What other methods to consider
If you do not have the equipment, or if you’re on a tight budget, you may want to look at other options. One thing to look into is parts, which may have specific joint designs. Many joint designs can cater to specific welding methods. Some of the joint designs used are:
- Butt joint
- Edge joint
- Corner Joint
- Lap Joint
Lap joints are a great joint to use if using laser beam, resistance and electron beam welding. If you are trying to start your own business, and looking to invest, TIG and MIG welding are very common methods and pretty cost efficient. If you decide to use these methods the benefits are:
- The effectiveness of the method
- Pretty easy to learn
- Very low hydrogen
- High rate of deposition
- Less amount of cleaning
- The welding time is much quicker
- There is not much skill involved (MIG)
- Very efficient
- The results are pretty consistent
- Can be used on a variety of metals (TIG)
There are some faults:
- High Maintenance (MIG)
- Start up is costly (MIG)
How to test for quality
When you want to test the quality of your weld method; there are two ways:
- Destructive, when using this method you will want to utilize a stress gauge, a high-speed camera, and a sound detector. This equipment will capture any flaws, so you can make the proper adjustments.
- Non-destructive uses a number of techniques that will not risk causing damage to your material.
These methods check for things such as:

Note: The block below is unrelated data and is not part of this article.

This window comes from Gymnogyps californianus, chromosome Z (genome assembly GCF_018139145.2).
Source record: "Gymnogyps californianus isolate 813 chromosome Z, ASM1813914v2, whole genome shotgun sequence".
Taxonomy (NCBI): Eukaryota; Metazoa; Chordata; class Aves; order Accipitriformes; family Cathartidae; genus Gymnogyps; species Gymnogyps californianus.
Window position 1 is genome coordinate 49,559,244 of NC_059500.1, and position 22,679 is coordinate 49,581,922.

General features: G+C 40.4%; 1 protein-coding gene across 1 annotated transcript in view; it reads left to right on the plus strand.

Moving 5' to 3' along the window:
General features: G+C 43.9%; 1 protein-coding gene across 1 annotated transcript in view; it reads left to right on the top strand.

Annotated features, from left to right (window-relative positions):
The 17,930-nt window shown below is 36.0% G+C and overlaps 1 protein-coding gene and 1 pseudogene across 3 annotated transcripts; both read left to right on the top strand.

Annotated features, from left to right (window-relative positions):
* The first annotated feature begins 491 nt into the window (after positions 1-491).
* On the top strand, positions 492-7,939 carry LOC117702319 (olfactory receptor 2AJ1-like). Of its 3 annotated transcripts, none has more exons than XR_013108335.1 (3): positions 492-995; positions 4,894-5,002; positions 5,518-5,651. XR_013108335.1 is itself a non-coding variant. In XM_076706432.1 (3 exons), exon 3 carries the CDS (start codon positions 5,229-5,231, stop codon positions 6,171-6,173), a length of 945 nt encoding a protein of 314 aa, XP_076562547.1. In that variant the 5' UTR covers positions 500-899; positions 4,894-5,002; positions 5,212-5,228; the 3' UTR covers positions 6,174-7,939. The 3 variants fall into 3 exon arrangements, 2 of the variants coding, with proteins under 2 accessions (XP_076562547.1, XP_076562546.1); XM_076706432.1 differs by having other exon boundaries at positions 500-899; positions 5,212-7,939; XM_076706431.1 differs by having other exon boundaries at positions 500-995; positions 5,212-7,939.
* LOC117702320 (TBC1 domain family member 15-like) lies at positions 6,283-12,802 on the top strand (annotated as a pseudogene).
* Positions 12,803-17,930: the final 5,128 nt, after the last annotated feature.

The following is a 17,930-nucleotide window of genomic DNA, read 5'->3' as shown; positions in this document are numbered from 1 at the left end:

- HAZ (heat affected zone)
- Deficient wire delivery
- Lack of fusion
- Lamellar tearing
- Gas inclusions
There are also alternate methods to consider such as:
- Visual inspection
- Ultrasonic testing
- Magnetic particle inspection
- Dye penetrant inspection
- Industrial computed tomography
If you decide you want to have a profession as a welder or as an inspector, know that you will be exposed to high levels of heat, which may cause potential health problems. It is important to take proper steps to avoid any health risks:
- Wear protective equipment
- Have the areas equipped with plenty of equipment for ventilation
- Have fire extinguishers near by in case of a fire
- Do not use galvanized steel due to levels of zinc
When you take these precautions, and know the various methods welding can be enjoyable and highly effective. This will help you in knowing what method works for you in regards to welding.
What is the best method
If you’re new to welding I would say the best method SMAW (Shield Metal Arc Welding); the reason being is, as I mentioned it is a very basic method, and it is easy to adapt to, and it is good for home projects. When you can master this method, it will be easy to adapt to other forms of welding. SMAC, can be used on basic materials, which can be easily obtained, and it will overall have you become familiar with the process. When you become comfortable, you can move to other methods, I would encourage MIG (Metal Inert Gas), this method is very popular, so you could find someone to help walk you through the process, and it is easy to obtain stainless steel. Both of these methods, are also the most cost efficient, and the most reliable. Some of the other methods may not yield the results you need, or finding the right material may be difficult. If you want to work with lasers, that could be a very interesting method, but that will be a major investment, and you will need to have experience before beginning a method such as that.